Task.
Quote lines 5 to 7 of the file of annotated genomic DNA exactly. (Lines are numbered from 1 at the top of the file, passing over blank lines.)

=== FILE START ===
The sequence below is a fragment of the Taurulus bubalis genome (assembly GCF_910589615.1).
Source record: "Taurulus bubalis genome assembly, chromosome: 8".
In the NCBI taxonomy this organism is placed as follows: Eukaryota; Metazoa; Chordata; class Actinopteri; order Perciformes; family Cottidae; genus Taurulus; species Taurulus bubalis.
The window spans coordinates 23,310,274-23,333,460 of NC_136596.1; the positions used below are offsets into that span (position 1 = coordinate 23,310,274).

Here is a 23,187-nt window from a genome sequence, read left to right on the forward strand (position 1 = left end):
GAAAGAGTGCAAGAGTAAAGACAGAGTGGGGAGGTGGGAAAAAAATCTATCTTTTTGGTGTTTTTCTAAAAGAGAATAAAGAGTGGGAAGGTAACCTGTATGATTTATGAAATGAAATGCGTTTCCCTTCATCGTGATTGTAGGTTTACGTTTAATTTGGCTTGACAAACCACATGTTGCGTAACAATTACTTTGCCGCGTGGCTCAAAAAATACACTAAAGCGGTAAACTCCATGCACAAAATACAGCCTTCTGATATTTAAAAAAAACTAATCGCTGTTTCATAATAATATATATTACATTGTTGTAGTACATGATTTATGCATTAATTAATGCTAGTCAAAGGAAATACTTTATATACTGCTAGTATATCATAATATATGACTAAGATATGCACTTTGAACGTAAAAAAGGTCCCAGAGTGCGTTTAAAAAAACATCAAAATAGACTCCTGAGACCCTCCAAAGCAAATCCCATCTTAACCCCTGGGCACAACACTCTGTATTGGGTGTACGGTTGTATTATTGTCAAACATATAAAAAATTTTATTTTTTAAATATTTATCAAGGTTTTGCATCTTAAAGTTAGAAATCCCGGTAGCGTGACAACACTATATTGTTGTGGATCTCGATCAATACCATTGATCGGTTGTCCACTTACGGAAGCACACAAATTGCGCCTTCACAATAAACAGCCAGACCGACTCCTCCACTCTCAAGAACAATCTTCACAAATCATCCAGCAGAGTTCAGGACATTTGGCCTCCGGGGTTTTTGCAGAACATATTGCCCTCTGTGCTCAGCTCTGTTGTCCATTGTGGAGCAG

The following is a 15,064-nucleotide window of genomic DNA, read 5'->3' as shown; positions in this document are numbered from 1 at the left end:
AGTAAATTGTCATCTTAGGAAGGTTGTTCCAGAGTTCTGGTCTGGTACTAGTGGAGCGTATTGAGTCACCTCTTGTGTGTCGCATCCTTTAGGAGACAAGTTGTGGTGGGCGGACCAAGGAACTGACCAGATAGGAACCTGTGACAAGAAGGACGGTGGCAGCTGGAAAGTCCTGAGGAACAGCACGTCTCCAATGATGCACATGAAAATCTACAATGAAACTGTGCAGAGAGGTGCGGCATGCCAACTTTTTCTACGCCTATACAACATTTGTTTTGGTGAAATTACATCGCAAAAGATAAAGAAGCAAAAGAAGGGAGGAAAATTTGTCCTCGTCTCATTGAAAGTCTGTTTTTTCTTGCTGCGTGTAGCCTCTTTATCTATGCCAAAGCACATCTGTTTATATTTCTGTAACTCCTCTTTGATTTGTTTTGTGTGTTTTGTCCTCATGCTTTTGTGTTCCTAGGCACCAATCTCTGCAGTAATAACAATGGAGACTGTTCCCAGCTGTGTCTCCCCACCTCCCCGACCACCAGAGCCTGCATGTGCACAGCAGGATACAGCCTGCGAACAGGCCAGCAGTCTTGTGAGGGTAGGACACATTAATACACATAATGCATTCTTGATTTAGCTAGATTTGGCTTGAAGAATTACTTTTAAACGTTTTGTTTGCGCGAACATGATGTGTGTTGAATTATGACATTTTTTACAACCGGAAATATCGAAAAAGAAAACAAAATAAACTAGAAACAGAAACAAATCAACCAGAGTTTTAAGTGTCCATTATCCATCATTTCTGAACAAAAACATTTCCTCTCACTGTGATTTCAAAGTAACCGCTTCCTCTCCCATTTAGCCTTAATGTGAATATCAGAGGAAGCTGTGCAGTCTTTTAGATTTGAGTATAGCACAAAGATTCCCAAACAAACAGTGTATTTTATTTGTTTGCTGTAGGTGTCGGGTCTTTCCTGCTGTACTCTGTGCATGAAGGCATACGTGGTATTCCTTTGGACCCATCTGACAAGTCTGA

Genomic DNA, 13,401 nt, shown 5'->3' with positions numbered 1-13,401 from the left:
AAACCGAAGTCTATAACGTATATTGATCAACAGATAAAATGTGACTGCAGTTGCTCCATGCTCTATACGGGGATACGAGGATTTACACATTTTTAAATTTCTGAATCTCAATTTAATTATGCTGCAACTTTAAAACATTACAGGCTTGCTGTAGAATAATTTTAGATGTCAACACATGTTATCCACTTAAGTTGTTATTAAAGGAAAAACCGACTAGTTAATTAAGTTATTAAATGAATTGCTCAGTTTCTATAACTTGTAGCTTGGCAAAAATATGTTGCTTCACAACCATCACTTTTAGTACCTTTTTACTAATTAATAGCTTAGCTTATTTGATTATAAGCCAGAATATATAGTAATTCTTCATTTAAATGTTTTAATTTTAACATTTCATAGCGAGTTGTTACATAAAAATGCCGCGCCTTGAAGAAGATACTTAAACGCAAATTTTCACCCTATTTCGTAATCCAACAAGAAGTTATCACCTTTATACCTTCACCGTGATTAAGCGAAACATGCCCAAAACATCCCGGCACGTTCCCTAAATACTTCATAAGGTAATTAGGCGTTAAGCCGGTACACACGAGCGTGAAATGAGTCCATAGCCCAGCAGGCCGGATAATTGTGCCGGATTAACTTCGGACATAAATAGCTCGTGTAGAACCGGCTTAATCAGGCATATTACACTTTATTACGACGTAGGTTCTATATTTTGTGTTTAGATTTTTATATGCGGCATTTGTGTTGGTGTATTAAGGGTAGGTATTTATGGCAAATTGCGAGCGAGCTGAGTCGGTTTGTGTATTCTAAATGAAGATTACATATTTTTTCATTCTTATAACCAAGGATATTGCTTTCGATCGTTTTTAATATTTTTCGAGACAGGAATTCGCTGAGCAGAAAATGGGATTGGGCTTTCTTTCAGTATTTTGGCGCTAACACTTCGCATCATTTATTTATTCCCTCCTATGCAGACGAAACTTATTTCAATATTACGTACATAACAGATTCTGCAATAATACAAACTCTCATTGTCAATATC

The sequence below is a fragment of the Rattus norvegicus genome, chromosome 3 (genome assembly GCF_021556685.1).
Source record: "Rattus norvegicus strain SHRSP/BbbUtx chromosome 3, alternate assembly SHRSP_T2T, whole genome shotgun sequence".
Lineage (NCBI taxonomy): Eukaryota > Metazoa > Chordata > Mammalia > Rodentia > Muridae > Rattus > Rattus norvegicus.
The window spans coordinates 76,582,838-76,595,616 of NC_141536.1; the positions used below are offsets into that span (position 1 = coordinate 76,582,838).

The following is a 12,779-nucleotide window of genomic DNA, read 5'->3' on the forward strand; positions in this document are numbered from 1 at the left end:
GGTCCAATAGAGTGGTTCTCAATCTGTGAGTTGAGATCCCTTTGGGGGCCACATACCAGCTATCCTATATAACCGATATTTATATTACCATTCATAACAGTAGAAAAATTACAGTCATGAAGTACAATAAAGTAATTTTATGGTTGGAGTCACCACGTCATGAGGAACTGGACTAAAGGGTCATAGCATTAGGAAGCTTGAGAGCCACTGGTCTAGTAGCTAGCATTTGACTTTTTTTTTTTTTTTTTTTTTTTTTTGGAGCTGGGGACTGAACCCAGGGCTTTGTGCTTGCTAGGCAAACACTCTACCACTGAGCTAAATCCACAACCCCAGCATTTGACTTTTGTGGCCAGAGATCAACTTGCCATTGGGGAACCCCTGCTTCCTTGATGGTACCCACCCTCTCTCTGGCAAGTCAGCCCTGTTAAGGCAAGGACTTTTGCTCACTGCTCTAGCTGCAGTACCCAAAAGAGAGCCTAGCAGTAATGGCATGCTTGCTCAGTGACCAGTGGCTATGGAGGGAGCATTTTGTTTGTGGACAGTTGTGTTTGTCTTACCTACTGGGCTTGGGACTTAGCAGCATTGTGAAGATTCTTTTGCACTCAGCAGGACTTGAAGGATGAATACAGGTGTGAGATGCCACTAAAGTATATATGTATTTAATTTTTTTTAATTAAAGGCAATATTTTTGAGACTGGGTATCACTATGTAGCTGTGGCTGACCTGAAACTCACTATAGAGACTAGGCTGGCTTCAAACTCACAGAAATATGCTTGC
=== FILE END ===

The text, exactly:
Here is a 23,187-nt window from a genome sequence, read left to right on the forward strand (position 1 = left end):
GAAAGAGTGCAAGAGTAAAGACAGAGTGGGGAGGTGGGAAAAAAATCTATCTTTTTGGTGTTTTTCTAAAAGAGAATAAAGAGTGGGAAGGTAACCTGTATGATTTATGAAATGAAATGCGTTTCCCTTCATCGTGATTGTAGGTTTACGTTTAATTTGGCTTGACAAACCACATGTTGCGTAACAATTACTTTGCCGCGTGGCTCAAAAAATACACTAAAGCGGTAAACTCCATGCACAAAATACAGCCTTCTGATATTTAAAAAAAACTAATCGCTGTTTCATAATAATATATATTACATTGTTGTAGTACATGATTTATGCATTAATTAATGCTAGTCAAAGGAAATACTTTATATACTGCTAGTATATCATAATATATGACTAAGATATGCACTTTGAACGTAAAAAAGGTCCCAGAGTGCGTTTAAAAAAACATCAAAATAGACTCCTGAGACCCTCCAAAGCAAATCCCATCTTAACCCCTGGGCACAACACTCTGTATTGGGTGTACGGTTGTATTATTGTCAAACATATAAAAAATTTTATTTTTTAAATATTTATCAAGGTTTTGCATCTTAAAGTTAGAAATCCCGGTAGCGTGACAACACTATATTGTTGTGGATCTCGATCAATACCATTGATCGGTTGTCCACTTACGGAAGCACACAAATTGCGCCTTCACAATAAACAGCCAGACCGACTCCTCCACTCTCAAGAACAATCTTCACAAATCATCCAGCAGAGTTCAGGACATTTGGCCTCCGGGGTTTTTGCAGAACATATTGCCCTCTGTGCTCAGCTCTGTTGTCCATTGTGGAGCAG

The following is a 15,064-nucleotide window of genomic DNA, read 5'->3' as shown; positions in this document are numbered from 1 at the left end: